Honorable Mention: A Star is Born
We’re not recommending this movie lineage, because we’re not fans of leaking life-sustaining fluids. But we do have to respect the fact that when we say A Star is Born is a great remake, we kind of then have to specify, “which one?” Both. If you like crying, which again, we do not endorse.
Best Movie Remakes Coming Soon
Because we want to always provide relevant content, not something that changes accuracy willy nilly, we’ve linked to a few trusted sources who are known to constantly update masterlists of upcoming remakes and reboots.
Please give them a visit.
Movies Remakes We Wish For
Often, in the case of truly bad movies, there are a few elements worth saving. It’s the reason the project got greenlit to begin with–everyone saw the idea’s potential. Then, someone along the line came along and did a little too much cocaine and screwed everything up.
Logan’s Run (1976)
Director(s): Michael Anderson
Writer(s): William F. Nolan and George Clayton Johnson (story), David Zelag Goodman (screen)
Starring: Michael York, Jenny Agutter, Richard Jordan, Roscoe Lee Browne, Farrah Fawcett, Peter Ustinov
Release Date: June 23, 1976
This Hugo Award winner for Best Dramatic Presentation is set in a groovy future where everything’s great and everyone gets along.
Most people in this world are under the belief that when you turn 30, you reincarnate. What really happens is you’re euthanized to keep down the population. Except some folks run away.
Ingeniously, they’re called Runners, and we have it to think for our title. Films of this era weren’t greenlit unless their title was actually said on screen at some point or else strongly suggested. Anyway, Logan is the guy who hunts these runners. And he goes native.
Logan’s Run (???)
Actually use the source material. Oh, there’s source material, you say? Well, with as bad a reputation as Logan’s Run has, it’s reasonable that its source wouldn’t be top of everyone’s mind. Browsing through Half Priced Books, Logan’s Run doesn’t jump out as anything but a joke.
For one, the book’s age limit for everyone is 21. There’s a vicious gang of pre-teens who show up at one point.
There’s also this weird thing where your hand has a colored glow-y thing that gives away your age. Did we mention there are two sequels? I smell a film trilogy.
A Boy and His Dog
A Boy and His Dog (1975)
Director(s): L.Q. Jones
Writer(s): Harlan Ellison (story)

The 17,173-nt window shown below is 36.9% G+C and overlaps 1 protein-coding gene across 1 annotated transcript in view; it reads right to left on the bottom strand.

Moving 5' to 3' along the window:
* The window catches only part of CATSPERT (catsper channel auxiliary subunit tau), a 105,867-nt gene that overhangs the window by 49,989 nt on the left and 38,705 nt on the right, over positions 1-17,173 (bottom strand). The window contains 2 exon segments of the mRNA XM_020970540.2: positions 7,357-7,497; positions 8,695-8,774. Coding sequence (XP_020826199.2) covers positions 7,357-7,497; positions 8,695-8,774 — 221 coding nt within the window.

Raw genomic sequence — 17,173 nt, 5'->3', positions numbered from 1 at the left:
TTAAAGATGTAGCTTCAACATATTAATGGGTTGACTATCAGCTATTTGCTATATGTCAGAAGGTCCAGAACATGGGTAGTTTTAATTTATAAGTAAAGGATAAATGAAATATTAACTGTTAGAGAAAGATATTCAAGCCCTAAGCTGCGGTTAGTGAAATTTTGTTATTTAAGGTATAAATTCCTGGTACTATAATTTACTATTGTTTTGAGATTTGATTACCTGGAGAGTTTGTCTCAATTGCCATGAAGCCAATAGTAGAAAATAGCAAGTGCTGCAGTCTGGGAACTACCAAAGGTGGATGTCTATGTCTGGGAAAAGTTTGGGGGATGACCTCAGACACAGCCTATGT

Starring: Don Johnson, Susanne Benton, Ron Feinberg, Jason Robards
Release Date: March 15, 1975
Imagine Fallout with a telepathic dog and a horny teen. It was shot by a guy who is very porn-y looking. It’s set in 2024, which is in less than half a decade, so it’s even more outdated at this point in time.
But this movie still manages to do things ahead of its time. Crazy high-concept setting. Disturbing twists on classic trops. Humor as dark as night.
Don’t expect to find any heroes, much like the Fallout games. Except this goes a little bit further. It’s not a gem, or even a diamond in the rough, but it’s one of those movies that has a sort of permanence, for its wild ideas alone if nothing else.
A Boy and His Dog (???)
Like a lot of remakes and reboots in this article, A Boy and His Dog has literary roots. Specifically, the Harlan Ellison science fiction novella of the same name.
Check it out on Amazon: A Boy and His Dog
Remakes usually go better when the reimaginers go back to the source material–not the first film iteration–for inspiration. Ellison is one dark puppy. One of his most popular stories is called I Have No Mouth, and I Must Scream. When he isn’t titling things outright disturbingly, he makes it creepily wholesome by naming a story something like Jeffty is Five or… A Boy and His Dog.
Some thought Ellison’s novella was unfilmable. Sometimes, that’s exactly what needs to be filmed, not a version of it that makes sense for audiences. Go full Ellison with it.
The Running Man
The Running Man (1987)
Director(s): Paul Michael Glaser
Writer(s): Stephen King as Richard Bachman (novel) and Steven E. de Souza (screen)
Starring: Arnold Schwarzenegger, María Conchita Alonso, Yaphet Kotto, Richard Dawson
Release Date: November 13, 1987
Otherwise known as the greatest film of all time, The Running Man stars Arnold Schwarzenegger as Arnold Schwarzenegger with some stubble. Oh, and Richard Dawson, which was really awesome for the time (just picture a more universally liked Steve Harvey–that’s the vibe).
It’s hard to separate the brilliant parts of The Running Man from the absolutely awful parts of The Running Man. In short, to give you the basic premise, it’s the future and certain criminals get executed on live TV after being hunted by professional serial killers with cool specialities just like Mega Man bosses.
So, what’s not to love? Well, there’s the really stupid costumes. And Arnold Schwarzenegger isn’t always good at being anything but Arnold Schwarzenegger. Lots of bad puns and cliches. It wasn’t really a movie at the time without a wink and nod.